So when he says that the meditator sits “with mind collected and undisturbed,” I take it that this is a reference back to the lovingkindness instructions, where he presents a long list of things that the meditator should wish for at the start of the metta bhavana practice, including,
One should wish to be endowed with tranquillity, to be free from hatred, to be endowed with all merits and to gain good advantages. One should wish to gain a good reward, a good name, to gain confidence, to gain happiness, to be endowed with virtue, knowledge, liberality and wisdom. One should wish for happy sleep and happy awaking. One should wish to have no evil dreams.
So this is a very extended and detailed form of “May I be well; may I be happy” etc. Basically it’s self-metta, or even self-compassion.
Upatissa skips the “dear friend” stage, and this time I don’t think it’s because the practice instructions are abbreviated. My sense of Upatissa’s thinking in skipping the “friend” stage is that in the metta bhavana practice we have the friend as the person for whom we (should) naturally have metta, while the suffering person is someone for whom we (should) naturally feel compassion.
And again, if he sees or hears of a person of perverted mind and bound with the defilements, or a person entering into ignorance, or one, who, having done merit in the past does not now train himself, he considers thus: “That person is stricken with suffering; he will fare ill. How will he escape suffering?”.
Then we have the “suffering person” stage, where we call to mind someone who is obviously suffering, physically or mentally, and develop the thought for them: “That person is stricken with suffering. How will he escape suffering?”
So we’re wishing that this person be free from suffering. This includes all kinds of suffering, not just the more obvious things like sickness, bereavement, etc.
And again, if he sees or hears of a person who follows demeritorious doctrines and does not follow meritorious doctrines, or of a person who follows undesirable doctrines and does not follow desirable doctrines, he considers thus: “That person is stricken with suffering; he will fare ill. How will he escape suffering?”.
Wishing for the welfare of those who follow demeritorious doctrines would have been important for a monk, since by the time Upatissa was writing, Buddhism had splintered into many competing sects. And although Buddhists are (ahem!) not supposed to have ill will for those with differing views, it’s inevitable that this is going to happen.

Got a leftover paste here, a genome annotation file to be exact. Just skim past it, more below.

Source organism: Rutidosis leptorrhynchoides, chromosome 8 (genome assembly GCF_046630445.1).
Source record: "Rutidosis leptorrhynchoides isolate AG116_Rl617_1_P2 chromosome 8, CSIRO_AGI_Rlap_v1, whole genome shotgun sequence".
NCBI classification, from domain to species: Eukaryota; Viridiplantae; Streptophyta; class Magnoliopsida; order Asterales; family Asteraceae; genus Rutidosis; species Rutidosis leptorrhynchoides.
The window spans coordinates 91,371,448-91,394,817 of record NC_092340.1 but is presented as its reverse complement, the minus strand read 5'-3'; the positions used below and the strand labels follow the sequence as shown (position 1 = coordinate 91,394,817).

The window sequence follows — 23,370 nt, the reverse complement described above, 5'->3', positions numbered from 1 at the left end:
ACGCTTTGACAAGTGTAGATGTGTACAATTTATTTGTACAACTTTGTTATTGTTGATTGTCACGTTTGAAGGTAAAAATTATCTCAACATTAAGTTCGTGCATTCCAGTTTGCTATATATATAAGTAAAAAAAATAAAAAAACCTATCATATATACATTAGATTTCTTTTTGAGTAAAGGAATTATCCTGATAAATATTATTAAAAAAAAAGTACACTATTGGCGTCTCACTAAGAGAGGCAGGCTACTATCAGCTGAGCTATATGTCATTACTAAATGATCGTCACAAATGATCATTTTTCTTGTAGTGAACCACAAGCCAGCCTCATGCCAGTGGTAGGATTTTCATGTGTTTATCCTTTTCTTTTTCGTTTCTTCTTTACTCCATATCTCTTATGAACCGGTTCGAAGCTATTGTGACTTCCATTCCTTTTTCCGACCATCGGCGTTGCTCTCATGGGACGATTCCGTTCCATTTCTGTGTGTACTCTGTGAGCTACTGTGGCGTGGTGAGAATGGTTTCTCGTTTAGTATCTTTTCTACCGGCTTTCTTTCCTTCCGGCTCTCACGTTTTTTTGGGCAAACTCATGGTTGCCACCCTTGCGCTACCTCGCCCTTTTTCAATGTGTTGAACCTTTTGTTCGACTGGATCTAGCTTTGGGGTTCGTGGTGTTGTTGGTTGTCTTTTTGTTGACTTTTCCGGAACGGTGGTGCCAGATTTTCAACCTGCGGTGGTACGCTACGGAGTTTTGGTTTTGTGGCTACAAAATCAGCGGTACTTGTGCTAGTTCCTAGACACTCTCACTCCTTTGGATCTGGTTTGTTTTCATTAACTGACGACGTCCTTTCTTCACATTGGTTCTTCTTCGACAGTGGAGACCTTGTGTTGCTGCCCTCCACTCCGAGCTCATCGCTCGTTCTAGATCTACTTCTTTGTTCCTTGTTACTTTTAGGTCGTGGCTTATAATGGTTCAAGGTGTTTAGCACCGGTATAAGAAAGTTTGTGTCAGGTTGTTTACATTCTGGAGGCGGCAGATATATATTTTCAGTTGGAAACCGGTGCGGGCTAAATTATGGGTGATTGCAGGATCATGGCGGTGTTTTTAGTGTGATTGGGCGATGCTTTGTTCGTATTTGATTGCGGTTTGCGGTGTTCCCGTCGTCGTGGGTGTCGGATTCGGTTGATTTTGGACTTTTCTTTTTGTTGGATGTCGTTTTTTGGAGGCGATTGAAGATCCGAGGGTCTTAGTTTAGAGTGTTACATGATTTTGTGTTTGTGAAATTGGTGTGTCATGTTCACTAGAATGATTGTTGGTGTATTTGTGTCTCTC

Our equivalent would be those with different political views. It’s natural that we will feel threatened or angered by people having differing views, but we can combat this by contemplating how those views might lead to suffering. And if they don’t lead to suffering, why are we so bothered about them?
That yogin by these means and through these activities develops the thought of compassion for these persons and repeats it. Having by these means and through these activities developed the thought of compassion and repeated it, he makes his mind pliant, and capable of bearing the object. Thereafter he gradually develops (compassion) for an indifferent person and an enemy. The rest is as was fully taught above. Thus he fills the four directions.
So this is rather interesting. It’s by cultivating the volition of compassion for the four people who have been in the practice that we get to the point where the mind is “capable of bearing the object.” So the object is “all beings.” We’ve been practicing cultivating compassion for beings who are suffering and for whom we naturally would feel compassion, for those whose suffering we’d normally ignore, and for those whose suffering we might normally wish for! This gives the mind “pliancy” and allows us to meet any individual with a mind imbued with compassion.
PS. You can see a complete list all the 100 Days of Lovingkindness posts here.
Talking about cultivating or developing compassion can have the unfortunate side-effect of giving us the idea that compassion is something we don’t have, and need to create. Actually, the words cultivate and develop are meant to imply that we already have compassion as a natural attribute, and that what we need to do is to connect with this innate compassion and make it stronger. Really, karuna bhavana is “strengthening compassion.”